I would like to post a partial answer that I have for now. (sorry I am not sure how to type in equation here, this is copied from my answer in here https://mattermodeling.stackexchange.com/posts/1941/edit)

For the indices ijkl in the FCIDUMP file, it corresponds to the integral (see https://theochem.github.io/horton/2.0.2/user_hamiltonian_io.html)

$$

\tag{1}

\int dx_1dx_2\chi_i^*(x_1)\chi_k^*(x_2)\chi_j(x_1)\chi_l(x_2)

$$

while the indices in the paper, it is

$$

\tag{2}

\int dx_1dx_2\chi_i^*(x_1)\chi_j^*(x_2)\chi_k(x_2)\chi_l(x_1)

$$

I have ignored some other factors which are not relevant here.

We see that there are two differences, one is the order of the indices, and the other is the $x_{1,2}$ arguments. Thus we have the following mapping

```
ijkl in FCIDUMP file = iklj in the paper, for the spatial orb
```

Further, with the second equation above, we have the following symmetry property

$$

\tag{3}

ijkl = jilk = lkji

$$

where the second equality is due to reality requirement of the integral. With these, we are ready to understand the integrals in FCIDUMP file one by one. First, we need to subtract all the indices by 1, so that it matches with those in the paper. So we have

```
6.74493103326006093745E-01 0 0 0 0
6.63472044860555665302E-01 0 0 1 1
6.63472044860555665302E-01 1 1 0 0
6.97397949820408036281E-01 1 1 1 1
1.81287535812332034624E-01 1 0 1 0
-1.25247730398215462166E+00 0 0 -1 -1
-4.75934461144127241017E-01 1 1 -1 -1
7.43077168397780152276E-01 -1 -1 -1 -1
```

Next, the very last row is the nuclear repulsion energy, which is not of our interest here. The 2nd and 3rd to last rows are the 1-body integral, which are pretty easy to understand. So let’s focus on the 2-body integral.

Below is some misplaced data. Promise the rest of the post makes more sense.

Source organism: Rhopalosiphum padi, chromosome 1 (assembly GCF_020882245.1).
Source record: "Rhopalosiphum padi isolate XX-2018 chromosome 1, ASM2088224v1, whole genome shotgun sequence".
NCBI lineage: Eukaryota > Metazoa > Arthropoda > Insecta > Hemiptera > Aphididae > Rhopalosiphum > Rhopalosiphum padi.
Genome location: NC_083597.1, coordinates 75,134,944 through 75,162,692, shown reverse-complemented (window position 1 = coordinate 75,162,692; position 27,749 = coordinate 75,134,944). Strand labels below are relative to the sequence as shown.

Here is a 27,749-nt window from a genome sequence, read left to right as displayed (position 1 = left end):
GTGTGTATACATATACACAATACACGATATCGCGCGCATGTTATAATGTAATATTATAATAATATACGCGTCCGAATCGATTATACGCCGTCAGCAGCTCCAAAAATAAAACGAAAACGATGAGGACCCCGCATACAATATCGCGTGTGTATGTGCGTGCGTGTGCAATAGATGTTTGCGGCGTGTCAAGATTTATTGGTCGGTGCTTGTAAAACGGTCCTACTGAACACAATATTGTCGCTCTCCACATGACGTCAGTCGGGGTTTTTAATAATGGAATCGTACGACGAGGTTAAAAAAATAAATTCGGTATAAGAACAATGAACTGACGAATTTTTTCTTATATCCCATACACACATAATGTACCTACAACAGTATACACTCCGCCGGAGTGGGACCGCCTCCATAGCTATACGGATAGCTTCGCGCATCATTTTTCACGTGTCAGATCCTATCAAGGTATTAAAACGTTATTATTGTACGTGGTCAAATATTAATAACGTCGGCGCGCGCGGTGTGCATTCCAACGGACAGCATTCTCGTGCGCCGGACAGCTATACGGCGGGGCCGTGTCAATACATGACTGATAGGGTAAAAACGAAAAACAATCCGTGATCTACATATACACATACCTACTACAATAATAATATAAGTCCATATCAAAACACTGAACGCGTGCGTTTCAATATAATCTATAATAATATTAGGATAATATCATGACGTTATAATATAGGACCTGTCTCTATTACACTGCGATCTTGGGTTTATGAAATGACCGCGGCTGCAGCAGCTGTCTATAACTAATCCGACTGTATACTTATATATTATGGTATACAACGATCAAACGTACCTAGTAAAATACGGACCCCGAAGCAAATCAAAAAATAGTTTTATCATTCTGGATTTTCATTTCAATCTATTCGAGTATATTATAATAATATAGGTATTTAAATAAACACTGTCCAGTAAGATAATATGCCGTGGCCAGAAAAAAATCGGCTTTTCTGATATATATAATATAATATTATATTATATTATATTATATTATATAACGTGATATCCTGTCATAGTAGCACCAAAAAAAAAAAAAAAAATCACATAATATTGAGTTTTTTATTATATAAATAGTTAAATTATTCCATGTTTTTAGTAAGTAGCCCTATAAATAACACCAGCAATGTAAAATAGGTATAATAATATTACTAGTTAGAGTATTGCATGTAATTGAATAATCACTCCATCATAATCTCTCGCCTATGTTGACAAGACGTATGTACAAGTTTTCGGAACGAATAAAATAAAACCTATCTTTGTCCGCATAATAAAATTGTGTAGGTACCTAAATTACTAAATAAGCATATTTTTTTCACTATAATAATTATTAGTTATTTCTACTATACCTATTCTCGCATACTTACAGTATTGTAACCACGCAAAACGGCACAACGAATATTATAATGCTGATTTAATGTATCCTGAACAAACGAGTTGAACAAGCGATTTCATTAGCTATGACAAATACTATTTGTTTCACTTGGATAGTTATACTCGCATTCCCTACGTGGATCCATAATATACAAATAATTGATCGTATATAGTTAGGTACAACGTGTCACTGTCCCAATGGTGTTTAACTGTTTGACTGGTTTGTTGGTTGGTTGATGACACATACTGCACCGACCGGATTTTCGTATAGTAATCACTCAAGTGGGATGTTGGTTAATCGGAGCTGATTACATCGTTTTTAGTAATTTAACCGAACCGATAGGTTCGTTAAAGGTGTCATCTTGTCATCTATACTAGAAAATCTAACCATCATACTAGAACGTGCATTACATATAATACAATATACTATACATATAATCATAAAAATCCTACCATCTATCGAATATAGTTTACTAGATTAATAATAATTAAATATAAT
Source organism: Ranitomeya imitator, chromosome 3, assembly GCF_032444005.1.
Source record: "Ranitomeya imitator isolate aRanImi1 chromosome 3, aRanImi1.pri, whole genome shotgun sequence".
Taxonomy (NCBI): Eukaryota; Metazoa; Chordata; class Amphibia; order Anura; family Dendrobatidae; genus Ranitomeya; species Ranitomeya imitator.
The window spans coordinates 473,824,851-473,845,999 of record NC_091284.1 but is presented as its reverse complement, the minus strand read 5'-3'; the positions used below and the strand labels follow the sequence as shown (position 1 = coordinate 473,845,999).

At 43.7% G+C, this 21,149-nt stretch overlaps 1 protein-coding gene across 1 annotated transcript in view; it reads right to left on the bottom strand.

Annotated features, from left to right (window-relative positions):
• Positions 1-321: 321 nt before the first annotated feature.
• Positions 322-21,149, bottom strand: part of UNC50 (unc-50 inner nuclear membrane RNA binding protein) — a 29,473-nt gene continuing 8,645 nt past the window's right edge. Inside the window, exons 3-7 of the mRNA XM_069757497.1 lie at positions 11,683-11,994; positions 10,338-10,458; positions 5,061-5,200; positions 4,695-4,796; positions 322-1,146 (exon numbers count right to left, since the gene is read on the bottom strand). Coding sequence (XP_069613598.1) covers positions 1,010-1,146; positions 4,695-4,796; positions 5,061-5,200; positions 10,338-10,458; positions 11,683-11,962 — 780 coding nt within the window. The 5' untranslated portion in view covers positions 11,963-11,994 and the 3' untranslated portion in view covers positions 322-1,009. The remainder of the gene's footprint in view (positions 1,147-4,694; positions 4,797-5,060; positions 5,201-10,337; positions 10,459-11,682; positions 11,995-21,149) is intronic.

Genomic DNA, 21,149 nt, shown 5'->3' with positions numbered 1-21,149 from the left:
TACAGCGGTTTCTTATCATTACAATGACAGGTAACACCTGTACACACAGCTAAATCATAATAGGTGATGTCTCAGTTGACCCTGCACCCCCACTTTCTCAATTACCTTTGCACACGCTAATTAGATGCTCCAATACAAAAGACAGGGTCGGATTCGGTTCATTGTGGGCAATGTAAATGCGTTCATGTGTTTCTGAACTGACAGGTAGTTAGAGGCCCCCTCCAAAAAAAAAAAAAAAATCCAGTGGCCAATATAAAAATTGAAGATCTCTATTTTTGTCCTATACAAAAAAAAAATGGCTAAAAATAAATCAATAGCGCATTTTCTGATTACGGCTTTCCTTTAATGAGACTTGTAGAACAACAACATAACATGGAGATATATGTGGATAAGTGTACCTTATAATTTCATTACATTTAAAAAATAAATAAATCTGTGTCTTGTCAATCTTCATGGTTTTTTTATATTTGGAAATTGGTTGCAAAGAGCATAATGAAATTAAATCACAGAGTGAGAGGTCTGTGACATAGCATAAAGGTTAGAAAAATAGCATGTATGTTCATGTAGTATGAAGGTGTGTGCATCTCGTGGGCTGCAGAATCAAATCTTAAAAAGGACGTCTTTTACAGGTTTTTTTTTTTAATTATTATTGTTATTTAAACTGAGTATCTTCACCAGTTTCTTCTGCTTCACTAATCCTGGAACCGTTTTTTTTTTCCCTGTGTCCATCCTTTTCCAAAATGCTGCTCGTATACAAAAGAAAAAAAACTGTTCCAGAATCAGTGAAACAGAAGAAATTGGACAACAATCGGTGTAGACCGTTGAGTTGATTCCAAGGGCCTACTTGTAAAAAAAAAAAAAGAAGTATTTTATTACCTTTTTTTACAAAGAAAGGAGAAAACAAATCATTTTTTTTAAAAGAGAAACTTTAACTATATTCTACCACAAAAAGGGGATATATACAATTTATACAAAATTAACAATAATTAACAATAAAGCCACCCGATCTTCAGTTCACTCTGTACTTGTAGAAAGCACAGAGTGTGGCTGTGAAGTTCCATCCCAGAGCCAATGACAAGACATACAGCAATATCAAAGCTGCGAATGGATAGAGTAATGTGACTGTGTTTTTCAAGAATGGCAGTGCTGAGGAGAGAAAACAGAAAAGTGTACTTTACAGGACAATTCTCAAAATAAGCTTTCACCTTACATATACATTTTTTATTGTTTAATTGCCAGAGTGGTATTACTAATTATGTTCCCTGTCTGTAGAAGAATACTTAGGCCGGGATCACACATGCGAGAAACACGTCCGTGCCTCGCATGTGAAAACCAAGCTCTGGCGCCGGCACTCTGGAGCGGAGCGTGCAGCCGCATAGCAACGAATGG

$0000$. After using the mapping in the 3rd Equation, it is the same for the labeling of the spatial orb in the paper. The first two (from the right) means 2 0-th spatial orbs are occupied, and this can only be the case if both spin-up and down are occupied. Using the labeling of the spin-orbital, it would be 10 (or 01). Similarly for the next two indices. Thus we have 0110 in the spin-orbital basis (why it is not 1010, I am not sure, and maybe this is due to convention). By the symmetry in Eq. 4, we have also 1001.

$1111$. The argument is essentially the same as above, except that now we are dealing with 1st spatial orb, with the spin-up and down labeled as 23. Thus we have 3223 and 2332 for the spin-orb in the paper.

$0011$. Now with the mapping in Eq. 3, it is in fact 0110 for the spatial orb in the paper. The first two indices 10 means the 0th and 1st spatial orbs are occupied, and they could be either spin up and down. Thus we have $2\times2=4$ options: 20, 30, 21, 31 for the first two indices of the spin-orbs. Thus put it together, we have 0220, 0330, 1221, 1331 for the spin orbs. Again, I am not sure why we don’t have 2020, maybe due to convention.

$1100$. This is essentially the same as above, where we realize that it is 1001 for the spatial orb in the paper. With the same logic, we have 2002, 3003, 2112, and 3113. These can essentially be obtained with the symmetry property in Eq. 4.

$1010$. Ok, I am stuck here for now… Will update this after I figure it out.